Three of my favourite books are The Tipping PointFreakonomics, and Nudge. And TOTS makes me think of all three. The idea that “connectors” matter, that “small things” can make a big difference and that “default settings” can change lives.

I’m reminded of the fact that fluoride affects dental health. That by putting it into drinking water, you can improve the health of millions. The point is this – that just knowing about this connection isn’t enough. Somebody, somewhere, needs to join the dots. By 2012, about 378 million people worldwide were receiving artificially fluoridated water. By 2020, in theory, hundreds of millions of children could be having their literacy improved. Just by Turning on the Subtitles.

So why do I think we’re onto something? Because in a world of complexity, this is simplicity. By turning on the subtitles, by default, the magic can happen. A small group of people saying “let’s do this”. The flick of a switch. The push of a button. In a world where silver bullets are like unicorns, here’s a billion dollar idea which can fly.

Just imagine if, like a breath of fresh air, the BBC said “yes”. YouTube, “yes”. Sky, “yes”, Nickelodeon, “yes”. Facebook, “yes”. Millions of lives could be changed. And TOTS would be a tiny footnote in history.




In the year 2000, the great British entrepreneur Simon Woodroffe wrote The Book of Yo! One of the many people who read it was a student at Leeds University. Yes, you’ve guessed it – me. In that little book were packed dozens of inspiring quotations which seasoned the story of how Simon, inspired by Japanese conveyor belt bars, went on to found the UK chain, Yo! Sushi. To me, he was the antithesis of the boring business leader. Colourful, maverick and outspoken. A budding entrepreneur at the time, I simply had to meet him. Rather cheekily, I called his head office, asked for his mobile number, left a message, and wondered if I’d ever hear back. The next morning, I was staying with my parents when the phone rang. Rubbing the sleep from my eyes, I pressed the phone to my ear. It was the fruity baritone of Simon Woodroffe. My breathless pitch followed, and he told me, to my surprise, that he wanted to help. True to his word, he spoke at one of my company’s first events, at nearby Sheffield University, for no fee. Several weeks later, as a thank you, I asked to take him for a beer, in London. At the last minute he asked to bring a friend – “someone closer to your age”, who he thought I’d get on with. He was right, and that beer proved to be fairly important to me. His friend was Ben Way, who became my next business partner.

Fifteen years later, I am at an awards gala dinner. All eyes are on the stage as a row of entrepreneurs share their stories. Is there a collective noun for entrepreneurs? Perhaps this year we should find one. For zebras it’s a dazzle and for starlings a murmuration. For entrepreneurs, maybe a cacophony? Anyway, on this particular stage sits the King of Shaves, Will King. Next to him sits Toni Mascolo of Tony and Guy, and next to him sits Simon Woodroffe. Interviewed by Shalini Khemka, they reflect on their journeys. The evening’s master of ceremonies, a former Leeds student, looks on.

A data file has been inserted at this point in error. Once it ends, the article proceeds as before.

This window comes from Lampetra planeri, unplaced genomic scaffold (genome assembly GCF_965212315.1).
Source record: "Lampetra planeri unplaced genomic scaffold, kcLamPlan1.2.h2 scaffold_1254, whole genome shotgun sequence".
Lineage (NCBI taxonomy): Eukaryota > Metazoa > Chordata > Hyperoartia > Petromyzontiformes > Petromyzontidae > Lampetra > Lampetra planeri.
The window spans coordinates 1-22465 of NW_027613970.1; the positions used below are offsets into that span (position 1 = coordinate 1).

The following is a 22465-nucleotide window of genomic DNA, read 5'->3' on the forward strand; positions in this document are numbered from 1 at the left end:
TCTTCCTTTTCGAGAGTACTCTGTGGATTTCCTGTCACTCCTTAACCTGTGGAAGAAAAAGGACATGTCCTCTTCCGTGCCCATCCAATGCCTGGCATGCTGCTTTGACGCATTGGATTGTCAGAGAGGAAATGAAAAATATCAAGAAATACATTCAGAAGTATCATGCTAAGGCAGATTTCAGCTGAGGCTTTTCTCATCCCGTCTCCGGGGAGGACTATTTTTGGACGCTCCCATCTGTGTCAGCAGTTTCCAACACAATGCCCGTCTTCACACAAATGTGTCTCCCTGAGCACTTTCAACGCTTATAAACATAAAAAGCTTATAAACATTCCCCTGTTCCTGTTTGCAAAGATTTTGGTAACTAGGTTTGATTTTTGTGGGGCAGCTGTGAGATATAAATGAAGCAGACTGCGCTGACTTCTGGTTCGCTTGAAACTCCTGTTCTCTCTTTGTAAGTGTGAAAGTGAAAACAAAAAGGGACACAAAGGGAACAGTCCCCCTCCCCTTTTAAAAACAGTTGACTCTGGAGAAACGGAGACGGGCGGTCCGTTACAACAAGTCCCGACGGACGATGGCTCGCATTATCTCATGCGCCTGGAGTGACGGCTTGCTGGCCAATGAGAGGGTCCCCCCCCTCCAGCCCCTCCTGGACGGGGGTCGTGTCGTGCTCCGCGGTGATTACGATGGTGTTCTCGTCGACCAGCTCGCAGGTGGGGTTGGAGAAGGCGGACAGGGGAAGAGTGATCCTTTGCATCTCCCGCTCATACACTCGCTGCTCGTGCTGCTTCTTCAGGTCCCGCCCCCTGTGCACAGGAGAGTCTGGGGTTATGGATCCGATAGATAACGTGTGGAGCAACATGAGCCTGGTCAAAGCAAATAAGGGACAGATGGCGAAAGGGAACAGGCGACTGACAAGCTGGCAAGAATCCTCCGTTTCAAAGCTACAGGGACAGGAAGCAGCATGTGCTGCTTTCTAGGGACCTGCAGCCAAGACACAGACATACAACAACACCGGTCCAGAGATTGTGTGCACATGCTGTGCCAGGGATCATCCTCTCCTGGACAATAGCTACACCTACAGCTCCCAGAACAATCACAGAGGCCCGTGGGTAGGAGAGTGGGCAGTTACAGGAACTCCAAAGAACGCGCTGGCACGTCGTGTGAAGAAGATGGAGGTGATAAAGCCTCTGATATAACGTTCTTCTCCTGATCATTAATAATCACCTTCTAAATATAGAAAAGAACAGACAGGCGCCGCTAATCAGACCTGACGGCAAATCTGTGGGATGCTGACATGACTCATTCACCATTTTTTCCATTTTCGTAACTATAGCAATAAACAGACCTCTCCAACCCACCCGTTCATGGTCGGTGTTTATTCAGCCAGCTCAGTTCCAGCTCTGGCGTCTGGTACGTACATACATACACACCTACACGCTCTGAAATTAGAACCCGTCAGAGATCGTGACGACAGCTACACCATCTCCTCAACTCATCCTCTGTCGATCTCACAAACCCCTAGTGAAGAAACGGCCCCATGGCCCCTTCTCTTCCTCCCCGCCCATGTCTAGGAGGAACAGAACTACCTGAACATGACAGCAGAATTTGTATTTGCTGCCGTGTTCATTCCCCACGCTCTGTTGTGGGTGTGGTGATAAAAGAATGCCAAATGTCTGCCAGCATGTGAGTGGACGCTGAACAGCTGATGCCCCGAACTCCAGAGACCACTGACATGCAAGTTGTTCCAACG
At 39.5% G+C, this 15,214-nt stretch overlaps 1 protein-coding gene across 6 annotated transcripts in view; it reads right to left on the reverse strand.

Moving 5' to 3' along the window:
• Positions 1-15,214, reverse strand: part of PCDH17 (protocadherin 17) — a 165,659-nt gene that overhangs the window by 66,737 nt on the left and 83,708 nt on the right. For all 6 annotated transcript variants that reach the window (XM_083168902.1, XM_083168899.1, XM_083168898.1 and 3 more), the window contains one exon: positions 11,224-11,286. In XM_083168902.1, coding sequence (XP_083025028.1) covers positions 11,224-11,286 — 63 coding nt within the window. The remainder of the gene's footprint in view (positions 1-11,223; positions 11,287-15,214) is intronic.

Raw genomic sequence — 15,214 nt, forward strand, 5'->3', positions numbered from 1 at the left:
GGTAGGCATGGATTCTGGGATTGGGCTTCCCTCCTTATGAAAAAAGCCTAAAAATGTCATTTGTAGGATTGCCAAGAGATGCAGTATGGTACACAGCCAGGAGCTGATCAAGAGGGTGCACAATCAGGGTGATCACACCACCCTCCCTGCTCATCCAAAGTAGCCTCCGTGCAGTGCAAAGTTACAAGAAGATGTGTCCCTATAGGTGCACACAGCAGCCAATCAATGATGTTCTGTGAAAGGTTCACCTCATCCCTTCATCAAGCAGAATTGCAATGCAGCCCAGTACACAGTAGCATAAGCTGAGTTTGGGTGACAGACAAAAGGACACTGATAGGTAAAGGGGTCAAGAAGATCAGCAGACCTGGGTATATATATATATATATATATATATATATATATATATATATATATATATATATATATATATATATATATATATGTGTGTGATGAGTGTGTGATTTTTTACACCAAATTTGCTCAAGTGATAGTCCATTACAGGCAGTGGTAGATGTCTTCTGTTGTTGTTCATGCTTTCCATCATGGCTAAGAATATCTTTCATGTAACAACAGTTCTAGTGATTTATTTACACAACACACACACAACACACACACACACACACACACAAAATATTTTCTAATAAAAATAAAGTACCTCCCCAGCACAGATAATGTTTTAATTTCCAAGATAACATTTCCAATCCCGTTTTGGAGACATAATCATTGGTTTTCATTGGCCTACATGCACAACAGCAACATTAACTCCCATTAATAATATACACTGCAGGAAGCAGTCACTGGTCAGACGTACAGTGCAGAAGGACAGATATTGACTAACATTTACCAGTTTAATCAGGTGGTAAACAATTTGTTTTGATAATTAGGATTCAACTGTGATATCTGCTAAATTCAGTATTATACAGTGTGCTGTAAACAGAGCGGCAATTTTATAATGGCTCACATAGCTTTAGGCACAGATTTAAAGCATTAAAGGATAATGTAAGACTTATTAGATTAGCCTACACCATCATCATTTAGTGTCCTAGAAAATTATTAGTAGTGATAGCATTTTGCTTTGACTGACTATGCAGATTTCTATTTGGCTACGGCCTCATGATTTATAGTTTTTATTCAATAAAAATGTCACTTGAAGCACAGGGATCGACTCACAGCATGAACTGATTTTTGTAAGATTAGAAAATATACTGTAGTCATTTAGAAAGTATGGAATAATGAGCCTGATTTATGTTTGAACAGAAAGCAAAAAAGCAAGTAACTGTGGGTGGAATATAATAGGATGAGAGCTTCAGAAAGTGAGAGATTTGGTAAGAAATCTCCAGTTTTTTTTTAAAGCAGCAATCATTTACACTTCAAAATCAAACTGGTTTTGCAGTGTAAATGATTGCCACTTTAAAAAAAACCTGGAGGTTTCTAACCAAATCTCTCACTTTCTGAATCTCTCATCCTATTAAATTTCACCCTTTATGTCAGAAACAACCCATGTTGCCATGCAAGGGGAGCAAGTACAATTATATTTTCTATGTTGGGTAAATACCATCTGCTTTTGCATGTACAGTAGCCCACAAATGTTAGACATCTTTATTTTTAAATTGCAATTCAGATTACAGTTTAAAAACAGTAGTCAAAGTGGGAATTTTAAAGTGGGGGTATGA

I share these sushi stories because they remind me that, alongside building a business, some of the best entrepreneurs take time to help others. They do this in so many ways, and Simon’s story reminds me of just three of them. Firstly, by inspiring others. Taking the time to share what they have learned and what they have found. By curating the nuggets of wisdom which they have discovered, they can help the next generation. Secondly, by giving their time. For me, it was the gift of a speech. For others it may a phone call, or a coffee. For some it is the time, over email, to answer a few well-chosen questions. Finally, the power of thoughtful introductions. Thinking of that person who an entrepreneur should know. Perhaps a client, a customer, a journalist or an investor. In my case it was a business partner who changed my life, became a friend and, along the way, became the first ever secret millionaire.

These gifts, of inspiration, time and introductions need not take hours. With platforms like Twitter and LinkedIn, a favourite book or article can be shared in seconds – an introduction can be made in minutes. Over the years I’ve noticed that there is a genuine desire amongst those who have built a company, to help others. Cast your eye down the judges of this year’s Great British Entrepreneur Awards and you’ll see dozens of examples of this kind of helpfulness. My encouragement to the next generation is to make it even easier to be helped. Seek out your role models. Write thoughtful, highly personalised notes. Of course, there is a fine line between hustle and hassle, however sometimes a cheeky approach can pay dividends. It has for me, more than once. Eighteen years ago, I was inspired by a book about sushi. A phone call, a meeting and a beer later, and I was on a roll.